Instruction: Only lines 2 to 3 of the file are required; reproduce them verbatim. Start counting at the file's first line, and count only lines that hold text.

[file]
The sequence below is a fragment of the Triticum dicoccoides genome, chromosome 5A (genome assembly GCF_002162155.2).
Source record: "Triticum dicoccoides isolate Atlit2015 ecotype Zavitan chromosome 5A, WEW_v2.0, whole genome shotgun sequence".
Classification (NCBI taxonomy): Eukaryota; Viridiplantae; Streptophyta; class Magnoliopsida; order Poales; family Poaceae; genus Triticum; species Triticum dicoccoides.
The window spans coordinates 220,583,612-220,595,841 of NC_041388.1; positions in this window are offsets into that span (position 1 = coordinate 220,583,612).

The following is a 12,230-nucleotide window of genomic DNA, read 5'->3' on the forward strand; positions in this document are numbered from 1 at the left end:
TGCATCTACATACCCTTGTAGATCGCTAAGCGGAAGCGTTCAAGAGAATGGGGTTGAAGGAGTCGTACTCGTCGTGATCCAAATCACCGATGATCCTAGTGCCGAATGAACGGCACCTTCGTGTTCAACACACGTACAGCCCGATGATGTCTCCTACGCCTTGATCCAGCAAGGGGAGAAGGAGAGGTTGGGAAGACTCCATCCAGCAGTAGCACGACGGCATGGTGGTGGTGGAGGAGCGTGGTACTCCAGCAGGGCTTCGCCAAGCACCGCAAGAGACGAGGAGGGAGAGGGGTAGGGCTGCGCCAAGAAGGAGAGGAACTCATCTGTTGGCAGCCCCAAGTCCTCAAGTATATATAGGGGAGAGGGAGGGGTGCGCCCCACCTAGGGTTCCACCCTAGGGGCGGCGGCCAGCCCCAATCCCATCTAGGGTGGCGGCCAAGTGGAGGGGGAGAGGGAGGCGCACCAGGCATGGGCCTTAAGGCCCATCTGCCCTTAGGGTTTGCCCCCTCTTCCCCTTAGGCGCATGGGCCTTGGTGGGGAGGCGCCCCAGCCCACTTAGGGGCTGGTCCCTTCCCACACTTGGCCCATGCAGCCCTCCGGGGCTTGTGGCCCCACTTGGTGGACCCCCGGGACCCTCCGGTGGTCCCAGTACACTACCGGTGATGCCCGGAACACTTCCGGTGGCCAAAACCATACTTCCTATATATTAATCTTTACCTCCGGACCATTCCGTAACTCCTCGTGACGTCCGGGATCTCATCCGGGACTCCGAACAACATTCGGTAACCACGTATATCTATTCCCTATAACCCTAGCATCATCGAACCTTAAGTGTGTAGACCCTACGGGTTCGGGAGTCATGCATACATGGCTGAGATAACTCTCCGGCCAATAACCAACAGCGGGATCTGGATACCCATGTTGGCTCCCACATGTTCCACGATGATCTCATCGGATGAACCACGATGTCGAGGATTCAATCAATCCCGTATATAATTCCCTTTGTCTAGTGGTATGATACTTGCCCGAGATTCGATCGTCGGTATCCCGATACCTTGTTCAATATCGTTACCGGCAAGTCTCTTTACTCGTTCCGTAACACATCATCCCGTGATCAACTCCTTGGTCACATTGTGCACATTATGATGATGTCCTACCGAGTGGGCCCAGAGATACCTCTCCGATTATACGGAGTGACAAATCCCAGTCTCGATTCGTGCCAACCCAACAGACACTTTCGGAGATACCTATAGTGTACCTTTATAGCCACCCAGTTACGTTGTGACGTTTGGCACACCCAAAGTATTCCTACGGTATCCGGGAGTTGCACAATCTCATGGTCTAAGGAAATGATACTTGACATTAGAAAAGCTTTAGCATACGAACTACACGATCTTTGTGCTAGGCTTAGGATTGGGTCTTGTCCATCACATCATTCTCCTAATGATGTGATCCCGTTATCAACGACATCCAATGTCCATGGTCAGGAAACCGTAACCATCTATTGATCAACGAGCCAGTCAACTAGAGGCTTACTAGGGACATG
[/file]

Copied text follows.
Source record: "Triticum dicoccoides isolate Atlit2015 ecotype Zavitan chromosome 5A, WEW_v2.0, whole genome shotgun sequence".
Classification (NCBI taxonomy): Eukaryota; Viridiplantae; Streptophyta; class Magnoliopsida; order Poales; family Poaceae; genus Triticum; species Triticum dicoccoides.